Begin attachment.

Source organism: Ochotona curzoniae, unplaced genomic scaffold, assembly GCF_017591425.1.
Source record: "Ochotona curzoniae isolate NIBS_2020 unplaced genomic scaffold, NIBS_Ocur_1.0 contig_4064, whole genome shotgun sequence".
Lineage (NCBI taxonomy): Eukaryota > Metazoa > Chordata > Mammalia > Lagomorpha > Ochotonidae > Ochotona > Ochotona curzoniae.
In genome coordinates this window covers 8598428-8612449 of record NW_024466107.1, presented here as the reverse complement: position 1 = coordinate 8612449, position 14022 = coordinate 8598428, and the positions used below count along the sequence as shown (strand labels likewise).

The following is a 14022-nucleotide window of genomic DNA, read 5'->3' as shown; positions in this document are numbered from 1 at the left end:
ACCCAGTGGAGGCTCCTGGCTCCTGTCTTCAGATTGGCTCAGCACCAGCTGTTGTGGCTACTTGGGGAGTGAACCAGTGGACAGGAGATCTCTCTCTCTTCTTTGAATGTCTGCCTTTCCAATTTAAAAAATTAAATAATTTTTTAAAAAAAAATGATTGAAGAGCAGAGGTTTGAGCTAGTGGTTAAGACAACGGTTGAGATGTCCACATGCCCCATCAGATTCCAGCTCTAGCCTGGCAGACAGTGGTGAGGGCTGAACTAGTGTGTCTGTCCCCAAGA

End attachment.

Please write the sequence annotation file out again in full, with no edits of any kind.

Source organism: Ochotona curzoniae, unplaced genomic scaffold, assembly GCF_017591425.1.
Source record: "Ochotona curzoniae isolate NIBS_2020 unplaced genomic scaffold, NIBS_Ocur_1.0 contig_4064, whole genome shotgun sequence".
Lineage (NCBI taxonomy): Eukaryota > Metazoa > Chordata > Mammalia > Lagomorpha > Ochotonidae > Ochotona > Ochotona curzoniae.
In genome coordinates this window covers 8598428-8612449 of record NW_024466107.1, presented here as the reverse complement: position 1 = coordinate 8612449, position 14022 = coordinate 8598428, and the positions used below count along the sequence as shown (strand labels likewise).

The following is a 14022-nucleotide window of genomic DNA, read 5'->3' as shown; positions in this document are numbered from 1 at the left end:
ACCCAGTGGAGGCTCCTGGCTCCTGTCTTCAGATTGGCTCAGCACCAGCTGTTGTGGCTACTTGGGGAGTGAACCAGTGGACAGGAGATCTCTCTCTCTTCTTTGAATGTCTGCCTTTCCAATTTAAAAAATTAAATAATTTTTTAAAAAAAAATGATTGAAGAGCAGAGGTTTGAGCTAGTGGTTAAGACAACGGTTGAGATGTCCACATGCCCCATCAGATTCCAGCTCTAGCCTGGCAGACAGTGGTGAGGGCTGAACTAGTGTGTCTGTCCCCAAGA